Childhood cancer: 3 most common types


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September is Childhood Cancer Awareness Month, which makes it a good time to learn about three of the most common types of cancer in children: acute lymphoid leukemia, neuroblastoma, and pediatric brain tumors.

Acute lymphoid leukemia

Acute lymphoid leukemia is cancer of the blood and bone marrow. It is the most common type of cancer in children, and treatments offer a good chance of a cure. Acute lymphoid leukemia can also occur in adults, although the chances of recovery are greatly reduced.

The signs and symptoms of acute lymphoid leukemia may include bleeding gums; bone pain; fever; pale skin; shortness of breath; and swollen lymph nodes in and around the neck, armpits, abdomen, or groin.

Treatment for acute lymphoid leukemia includes chemotherapy, targeted therapy, radiation therapy, and bone marrow transplantation. There is also a specialized treatment called chimeric antigen receptor T cell therapy which takes the germ-fighting T cells in your body, makes them to fight cancer, and injects them back into your body.


Neuroblastoma is cancer that develops from immature nerve cells that are found in many areas of the body. It most commonly affects children 5 years of age or younger, although it may rarely occur in older children.

The signs and symptoms of neuroblastoma vary depending on the part of the body affected. Neuroblastoma of the abdomen, the most common form, can cause abdominal pain; a lump under the skin that is not tender to touch; and changes in bowel habits, such as diarrhea or constipation. Neuroblastoma in the chest can cause wheezing; chest pain; and eye changes, including droopy eyelids and uneven pupil size. Other signs and symptoms that may indicate neuroblastoma include back pain, fever, unexplained weight loss, and bone pain.

The treatment plan for neuroblastoma is based on several factors that affect the child’s prognosis, including the child’s age, stage of the cancer, the types of cells involved in the cancer, and whether there are any abnormalities in the child. chromosomes and genes. Treatment may include surgery, chemotherapy, radiation therapy, bone marrow transplant, and immunotherapy.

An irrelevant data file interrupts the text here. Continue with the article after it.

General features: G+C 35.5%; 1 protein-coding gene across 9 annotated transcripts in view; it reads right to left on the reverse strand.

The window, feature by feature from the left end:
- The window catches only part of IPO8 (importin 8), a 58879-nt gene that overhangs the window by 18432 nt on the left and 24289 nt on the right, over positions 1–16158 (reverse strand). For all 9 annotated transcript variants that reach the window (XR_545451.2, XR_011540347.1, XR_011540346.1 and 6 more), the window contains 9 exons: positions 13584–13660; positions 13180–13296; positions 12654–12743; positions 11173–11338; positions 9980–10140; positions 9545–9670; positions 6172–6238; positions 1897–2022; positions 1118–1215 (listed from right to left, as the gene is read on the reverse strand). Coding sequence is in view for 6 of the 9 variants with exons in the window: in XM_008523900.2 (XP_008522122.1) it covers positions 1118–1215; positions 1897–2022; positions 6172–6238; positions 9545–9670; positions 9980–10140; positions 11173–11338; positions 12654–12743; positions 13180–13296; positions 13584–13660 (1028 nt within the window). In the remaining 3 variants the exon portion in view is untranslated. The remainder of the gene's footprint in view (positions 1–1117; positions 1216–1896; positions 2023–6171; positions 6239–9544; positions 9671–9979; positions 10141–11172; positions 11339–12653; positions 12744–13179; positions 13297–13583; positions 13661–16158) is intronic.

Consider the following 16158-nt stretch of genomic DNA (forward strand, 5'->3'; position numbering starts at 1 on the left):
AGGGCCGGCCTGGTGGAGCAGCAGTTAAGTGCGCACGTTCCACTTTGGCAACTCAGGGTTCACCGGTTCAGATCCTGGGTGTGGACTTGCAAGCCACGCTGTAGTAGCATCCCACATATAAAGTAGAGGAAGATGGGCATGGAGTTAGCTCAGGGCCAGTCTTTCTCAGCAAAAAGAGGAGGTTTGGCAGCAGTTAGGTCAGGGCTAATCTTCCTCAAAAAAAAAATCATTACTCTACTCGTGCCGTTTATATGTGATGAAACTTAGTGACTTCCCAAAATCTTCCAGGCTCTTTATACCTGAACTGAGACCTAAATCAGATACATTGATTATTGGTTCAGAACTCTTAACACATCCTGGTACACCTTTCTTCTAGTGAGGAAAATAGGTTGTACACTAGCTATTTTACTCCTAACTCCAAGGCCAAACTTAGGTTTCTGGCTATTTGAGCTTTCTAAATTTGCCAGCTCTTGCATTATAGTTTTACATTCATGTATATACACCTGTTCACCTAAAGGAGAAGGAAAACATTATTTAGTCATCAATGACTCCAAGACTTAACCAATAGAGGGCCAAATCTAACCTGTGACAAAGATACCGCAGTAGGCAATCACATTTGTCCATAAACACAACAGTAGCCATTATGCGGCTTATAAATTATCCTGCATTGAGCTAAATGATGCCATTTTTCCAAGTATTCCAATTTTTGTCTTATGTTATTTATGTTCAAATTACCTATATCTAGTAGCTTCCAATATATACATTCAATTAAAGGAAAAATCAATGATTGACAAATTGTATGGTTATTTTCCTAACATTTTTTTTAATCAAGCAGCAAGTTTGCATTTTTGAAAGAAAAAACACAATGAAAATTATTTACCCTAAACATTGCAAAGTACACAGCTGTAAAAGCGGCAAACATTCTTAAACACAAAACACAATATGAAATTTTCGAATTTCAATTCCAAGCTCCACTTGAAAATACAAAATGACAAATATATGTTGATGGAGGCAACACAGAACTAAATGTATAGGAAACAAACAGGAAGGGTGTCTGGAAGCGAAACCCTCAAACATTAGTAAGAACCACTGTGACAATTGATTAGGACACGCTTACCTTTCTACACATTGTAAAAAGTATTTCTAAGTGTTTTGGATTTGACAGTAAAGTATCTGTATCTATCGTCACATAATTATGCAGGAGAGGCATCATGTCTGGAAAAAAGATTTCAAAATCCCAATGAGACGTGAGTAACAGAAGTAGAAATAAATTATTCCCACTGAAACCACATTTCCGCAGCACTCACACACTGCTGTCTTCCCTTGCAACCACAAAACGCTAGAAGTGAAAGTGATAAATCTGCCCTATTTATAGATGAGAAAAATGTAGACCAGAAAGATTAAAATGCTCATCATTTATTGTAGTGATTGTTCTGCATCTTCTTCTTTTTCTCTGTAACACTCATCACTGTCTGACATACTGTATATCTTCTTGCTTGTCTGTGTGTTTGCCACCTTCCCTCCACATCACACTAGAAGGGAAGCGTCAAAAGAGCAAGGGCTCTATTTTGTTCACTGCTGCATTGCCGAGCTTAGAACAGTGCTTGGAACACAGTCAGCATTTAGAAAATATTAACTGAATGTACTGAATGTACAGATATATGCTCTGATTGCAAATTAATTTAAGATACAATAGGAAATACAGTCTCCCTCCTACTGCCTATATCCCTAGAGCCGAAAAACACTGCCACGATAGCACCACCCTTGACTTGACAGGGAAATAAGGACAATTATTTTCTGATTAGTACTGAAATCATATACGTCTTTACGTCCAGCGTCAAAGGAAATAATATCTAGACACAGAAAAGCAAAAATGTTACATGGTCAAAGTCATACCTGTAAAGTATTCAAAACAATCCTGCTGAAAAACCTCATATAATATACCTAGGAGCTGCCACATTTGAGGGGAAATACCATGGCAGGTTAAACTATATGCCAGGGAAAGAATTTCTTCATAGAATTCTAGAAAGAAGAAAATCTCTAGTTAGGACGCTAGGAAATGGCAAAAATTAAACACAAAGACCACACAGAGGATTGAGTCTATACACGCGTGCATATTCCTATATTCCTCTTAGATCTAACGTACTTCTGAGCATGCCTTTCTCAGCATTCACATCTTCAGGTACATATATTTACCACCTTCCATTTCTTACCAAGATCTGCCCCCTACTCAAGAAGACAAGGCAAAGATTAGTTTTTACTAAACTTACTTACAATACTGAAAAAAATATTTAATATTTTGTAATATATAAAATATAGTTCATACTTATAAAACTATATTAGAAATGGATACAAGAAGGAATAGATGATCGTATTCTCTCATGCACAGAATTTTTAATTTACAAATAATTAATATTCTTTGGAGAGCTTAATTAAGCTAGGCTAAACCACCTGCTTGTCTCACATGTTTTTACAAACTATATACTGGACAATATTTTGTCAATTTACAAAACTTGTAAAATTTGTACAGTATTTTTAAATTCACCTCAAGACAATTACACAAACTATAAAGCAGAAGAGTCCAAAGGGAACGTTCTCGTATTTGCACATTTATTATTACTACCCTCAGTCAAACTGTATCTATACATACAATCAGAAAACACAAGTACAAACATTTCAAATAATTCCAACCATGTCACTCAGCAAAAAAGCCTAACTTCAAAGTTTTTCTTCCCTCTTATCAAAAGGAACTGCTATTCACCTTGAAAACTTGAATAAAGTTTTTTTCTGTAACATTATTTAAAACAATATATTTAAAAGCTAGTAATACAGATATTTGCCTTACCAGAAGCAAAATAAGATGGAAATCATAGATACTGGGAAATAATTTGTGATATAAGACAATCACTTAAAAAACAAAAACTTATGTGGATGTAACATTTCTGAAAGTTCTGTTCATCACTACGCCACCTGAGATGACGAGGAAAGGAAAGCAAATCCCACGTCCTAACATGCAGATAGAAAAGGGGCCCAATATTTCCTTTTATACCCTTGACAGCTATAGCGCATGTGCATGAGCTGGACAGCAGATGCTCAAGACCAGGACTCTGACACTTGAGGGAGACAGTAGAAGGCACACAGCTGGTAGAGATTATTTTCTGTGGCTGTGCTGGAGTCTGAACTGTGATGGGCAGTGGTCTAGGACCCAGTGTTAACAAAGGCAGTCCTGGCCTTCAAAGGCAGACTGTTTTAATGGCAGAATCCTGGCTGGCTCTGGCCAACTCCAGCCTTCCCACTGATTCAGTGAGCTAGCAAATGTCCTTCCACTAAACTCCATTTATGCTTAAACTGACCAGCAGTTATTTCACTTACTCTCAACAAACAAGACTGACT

Pediatric brain tumors

There are many types of pediatric brain tumors. Some are non-cancerous or benign, and others are cancerous or malignant.

The signs and symptoms of a brain tumor in children vary widely depending on the type, size, location, and rate of growth of the brain tumor. Some signs and symptoms may not be easy to spot because they are similar to symptoms of other conditions. Some of the more common symptoms of a brain tumor in children include headaches, which can become more frequent and more severe; feeling of increased pressure in the head; unexplained nausea or vomiting; and the sudden onset of vision problems, such as double vision.

Treatment for a pediatric brain tumor depends on the type of tumor, where it is in the brain, how it has spread, and the child’s age and general health. As new treatments and technologies are continually being developed, several options may be available at different stages of treatment. And the treatment of brain tumors in children is usually quite different from the treatment of brain tumors in adults, so it is important to call on the expertise and experience of pediatric specialists in neurology and oncology. Treatment may include surgery, traditional radiation therapy, proton beam therapy, radiosurgery, chemotherapy, and targeted drug therapy.

What do you know about leukemia and lymphoma?

© 2021 Mayo Clinic News Network.
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